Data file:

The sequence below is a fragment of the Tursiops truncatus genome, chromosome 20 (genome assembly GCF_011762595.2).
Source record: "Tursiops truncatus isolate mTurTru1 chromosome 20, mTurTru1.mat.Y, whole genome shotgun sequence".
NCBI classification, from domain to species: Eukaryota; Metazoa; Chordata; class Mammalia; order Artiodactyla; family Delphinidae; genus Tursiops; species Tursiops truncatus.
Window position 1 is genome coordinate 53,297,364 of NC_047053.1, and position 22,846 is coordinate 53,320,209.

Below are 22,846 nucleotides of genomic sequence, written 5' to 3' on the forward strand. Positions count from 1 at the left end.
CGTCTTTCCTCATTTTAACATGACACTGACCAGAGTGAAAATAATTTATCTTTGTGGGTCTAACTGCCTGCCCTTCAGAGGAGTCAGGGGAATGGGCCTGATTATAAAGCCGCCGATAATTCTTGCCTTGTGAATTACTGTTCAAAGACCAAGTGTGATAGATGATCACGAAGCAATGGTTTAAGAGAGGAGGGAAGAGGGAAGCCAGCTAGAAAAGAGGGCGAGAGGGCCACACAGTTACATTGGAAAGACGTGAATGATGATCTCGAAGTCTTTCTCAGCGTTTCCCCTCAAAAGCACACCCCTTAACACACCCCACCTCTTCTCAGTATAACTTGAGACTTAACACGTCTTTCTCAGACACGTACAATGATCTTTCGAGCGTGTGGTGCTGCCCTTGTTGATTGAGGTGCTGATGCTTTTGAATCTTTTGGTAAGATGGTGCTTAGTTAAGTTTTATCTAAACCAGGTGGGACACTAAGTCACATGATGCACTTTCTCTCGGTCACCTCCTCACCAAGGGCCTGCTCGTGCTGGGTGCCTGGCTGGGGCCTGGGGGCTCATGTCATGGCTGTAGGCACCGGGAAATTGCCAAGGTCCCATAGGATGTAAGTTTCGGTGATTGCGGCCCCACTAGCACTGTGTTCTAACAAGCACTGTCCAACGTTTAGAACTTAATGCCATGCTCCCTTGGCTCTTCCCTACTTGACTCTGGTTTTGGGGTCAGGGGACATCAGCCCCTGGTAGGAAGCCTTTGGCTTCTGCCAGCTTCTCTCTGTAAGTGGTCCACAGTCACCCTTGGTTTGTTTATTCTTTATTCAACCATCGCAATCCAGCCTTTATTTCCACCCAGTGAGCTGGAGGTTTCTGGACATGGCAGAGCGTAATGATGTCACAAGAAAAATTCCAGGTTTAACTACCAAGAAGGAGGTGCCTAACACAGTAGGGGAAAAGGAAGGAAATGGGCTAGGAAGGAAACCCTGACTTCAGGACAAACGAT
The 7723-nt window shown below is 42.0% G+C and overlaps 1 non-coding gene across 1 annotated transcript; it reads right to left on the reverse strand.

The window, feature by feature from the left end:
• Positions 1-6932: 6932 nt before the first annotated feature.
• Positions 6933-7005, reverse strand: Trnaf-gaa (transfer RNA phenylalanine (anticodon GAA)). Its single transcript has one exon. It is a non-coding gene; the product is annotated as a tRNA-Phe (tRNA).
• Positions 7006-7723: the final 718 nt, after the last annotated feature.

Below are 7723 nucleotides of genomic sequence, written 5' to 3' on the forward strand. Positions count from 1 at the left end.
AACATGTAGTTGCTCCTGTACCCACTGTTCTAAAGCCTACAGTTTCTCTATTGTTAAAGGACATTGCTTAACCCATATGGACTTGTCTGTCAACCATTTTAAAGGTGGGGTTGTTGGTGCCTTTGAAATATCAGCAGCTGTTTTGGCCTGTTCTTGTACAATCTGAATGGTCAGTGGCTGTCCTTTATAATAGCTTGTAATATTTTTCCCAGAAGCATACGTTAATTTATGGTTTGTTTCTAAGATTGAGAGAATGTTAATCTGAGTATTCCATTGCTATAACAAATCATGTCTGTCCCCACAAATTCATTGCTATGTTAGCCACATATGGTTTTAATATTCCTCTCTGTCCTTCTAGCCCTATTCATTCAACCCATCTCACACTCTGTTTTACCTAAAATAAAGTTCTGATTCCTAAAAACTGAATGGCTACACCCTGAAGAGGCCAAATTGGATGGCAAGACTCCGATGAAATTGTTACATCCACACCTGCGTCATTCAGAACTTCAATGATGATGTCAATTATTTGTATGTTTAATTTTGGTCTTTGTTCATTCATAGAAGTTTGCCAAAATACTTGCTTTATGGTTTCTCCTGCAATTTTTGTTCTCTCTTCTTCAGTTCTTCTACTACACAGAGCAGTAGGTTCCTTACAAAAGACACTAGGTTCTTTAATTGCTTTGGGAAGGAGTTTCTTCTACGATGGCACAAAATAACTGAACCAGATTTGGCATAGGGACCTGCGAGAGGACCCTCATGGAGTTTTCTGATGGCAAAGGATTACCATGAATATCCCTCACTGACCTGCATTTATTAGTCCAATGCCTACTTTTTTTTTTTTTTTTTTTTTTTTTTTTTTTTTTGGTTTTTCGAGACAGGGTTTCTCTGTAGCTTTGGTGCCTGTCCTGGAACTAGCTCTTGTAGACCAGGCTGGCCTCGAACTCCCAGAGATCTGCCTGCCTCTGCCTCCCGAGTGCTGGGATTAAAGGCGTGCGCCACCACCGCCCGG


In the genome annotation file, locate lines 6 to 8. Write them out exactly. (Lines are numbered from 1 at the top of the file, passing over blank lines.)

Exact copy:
CGTCTTTCCTCATTTTAACATGACACTGACCAGAGTGAAAATAATTTATCTTTGTGGGTCTAACTGCCTGCCCTTCAGAGGAGTCAGGGGAATGGGCCTGATTATAAAGCCGCCGATAATTCTTGCCTTGTGAATTACTGTTCAAAGACCAAGTGTGATAGATGATCACGAAGCAATGGTTTAAGAGAGGAGGGAAGAGGGAAGCCAGCTAGAAAAGAGGGCGAGAGGGCCACACAGTTACATTGGAAAGACGTGAATGATGATCTCGAAGTCTTTCTCAGCGTTTCCCCTCAAAAGCACACCCCTTAACACACCCCACCTCTTCTCAGTATAACTTGAGACTTAACACGTCTTTCTCAGACACGTACAATGATCTTTCGAGCGTGTGGTGCTGCCCTTGTTGATTGAGGTGCTGATGCTTTTGAATCTTTTGGTAAGATGGTGCTTAGTTAAGTTTTATCTAAACCAGGTGGGACACTAAGTCACATGATGCACTTTCTCTCGGTCACCTCCTCACCAAGGGCCTGCTCGTGCTGGGTGCCTGGCTGGGGCCTGGGGGCTCATGTCATGGCTGTAGGCACCGGGAAATTGCCAAGGTCCCATAGGATGTAAGTTTCGGTGATTGCGGCCCCACTAGCACTGTGTTCTAACAAGCACTGTCCAACGTTTAGAACTTAATGCCATGCTCCCTTGGCTCTTCCCTACTTGACTCTGGTTTTGGGGTCAGGGGACATCAGCCCCTGGTAGGAAGCCTTTGGCTTCTGCCAGCTTCTCTCTGTAAGTGGTCCACAGTCACCCTTGGTTTGTTTATTCTTTATTCAACCATCGCAATCCAGCCTTTATTTCCACCCAGTGAGCTGGAGGTTTCTGGACATGGCAGAGCGTAATGATGTCACAAGAAAAATTCCAGGTTTAACTACCAAGAAGGAGGTGCCTAACACAGTAGGGGAAAAGGAAGGAAATGGGCTAGGAAGGAAACCCTGACTTCAGGACAAACGAT
The 7723-nt window shown below is 42.0% G+C and overlaps 1 non-coding gene across 1 annotated transcript; it reads right to left on the reverse strand.

The window, feature by feature from the left end: